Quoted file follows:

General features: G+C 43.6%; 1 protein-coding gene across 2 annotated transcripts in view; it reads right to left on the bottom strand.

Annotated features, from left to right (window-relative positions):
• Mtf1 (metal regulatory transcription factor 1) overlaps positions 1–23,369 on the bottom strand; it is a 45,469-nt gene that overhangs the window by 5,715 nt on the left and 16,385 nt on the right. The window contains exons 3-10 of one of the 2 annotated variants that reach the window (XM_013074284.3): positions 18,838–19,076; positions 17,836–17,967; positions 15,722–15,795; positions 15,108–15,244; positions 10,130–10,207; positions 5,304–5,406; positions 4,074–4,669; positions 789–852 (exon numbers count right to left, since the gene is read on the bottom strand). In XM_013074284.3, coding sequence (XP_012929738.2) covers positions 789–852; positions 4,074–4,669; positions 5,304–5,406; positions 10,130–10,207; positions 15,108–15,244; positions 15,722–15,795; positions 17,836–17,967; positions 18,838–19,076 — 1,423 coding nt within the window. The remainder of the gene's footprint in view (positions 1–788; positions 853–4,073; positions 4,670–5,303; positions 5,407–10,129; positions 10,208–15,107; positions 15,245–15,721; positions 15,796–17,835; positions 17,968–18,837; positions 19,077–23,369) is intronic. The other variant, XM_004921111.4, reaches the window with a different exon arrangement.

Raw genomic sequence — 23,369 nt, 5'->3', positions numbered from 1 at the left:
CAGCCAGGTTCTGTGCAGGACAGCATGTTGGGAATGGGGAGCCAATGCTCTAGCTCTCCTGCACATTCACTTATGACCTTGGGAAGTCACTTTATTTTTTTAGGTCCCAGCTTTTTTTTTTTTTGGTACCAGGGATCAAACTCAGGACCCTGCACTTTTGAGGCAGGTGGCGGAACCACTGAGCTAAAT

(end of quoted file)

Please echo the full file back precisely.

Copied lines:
General features: G+C 43.6%; 1 protein-coding gene across 2 annotated transcripts in view; it reads right to left on the bottom strand.

Annotated features, from left to right (window-relative positions):
• Mtf1 (metal regulatory transcription factor 1) overlaps positions 1–23,369 on the bottom strand; it is a 45,469-nt gene that overhangs the window by 5,715 nt on the left and 16,385 nt on the right. The window contains exons 3-10 of one of the 2 annotated variants that reach the window (XM_013074284.3): positions 18,838–19,076; positions 17,836–17,967; positions 15,722–15,795; positions 15,108–15,244; positions 10,130–10,207; positions 5,304–5,406; positions 4,074–4,669; positions 789–852 (exon numbers count right to left, since the gene is read on the bottom strand). In XM_013074284.3, coding sequence (XP_012929738.2) covers positions 789–852; positions 4,074–4,669; positions 5,304–5,406; positions 10,130–10,207; positions 15,108–15,244; positions 15,722–15,795; positions 17,836–17,967; positions 18,838–19,076 — 1,423 coding nt within the window. The remainder of the gene's footprint in view (positions 1–788; positions 853–4,073; positions 4,670–5,303; positions 5,407–10,129; positions 10,208–15,107; positions 15,245–15,721; positions 15,796–17,835; positions 17,968–18,837; positions 19,077–23,369) is intronic. The other variant, XM_004921111.4, reaches the window with a different exon arrangement.

Raw genomic sequence — 23,369 nt, 5'->3', positions numbered from 1 at the left:
CAGCCAGGTTCTGTGCAGGACAGCATGTTGGGAATGGGGAGCCAATGCTCTAGCTCTCCTGCACATTCACTTATGACCTTGGGAAGTCACTTTATTTTTTTAGGTCCCAGCTTTTTTTTTTTTTGGTACCAGGGATCAAACTCAGGACCCTGCACTTTTGAGGCAGGTGGCGGAACCACTGAGCTAAAT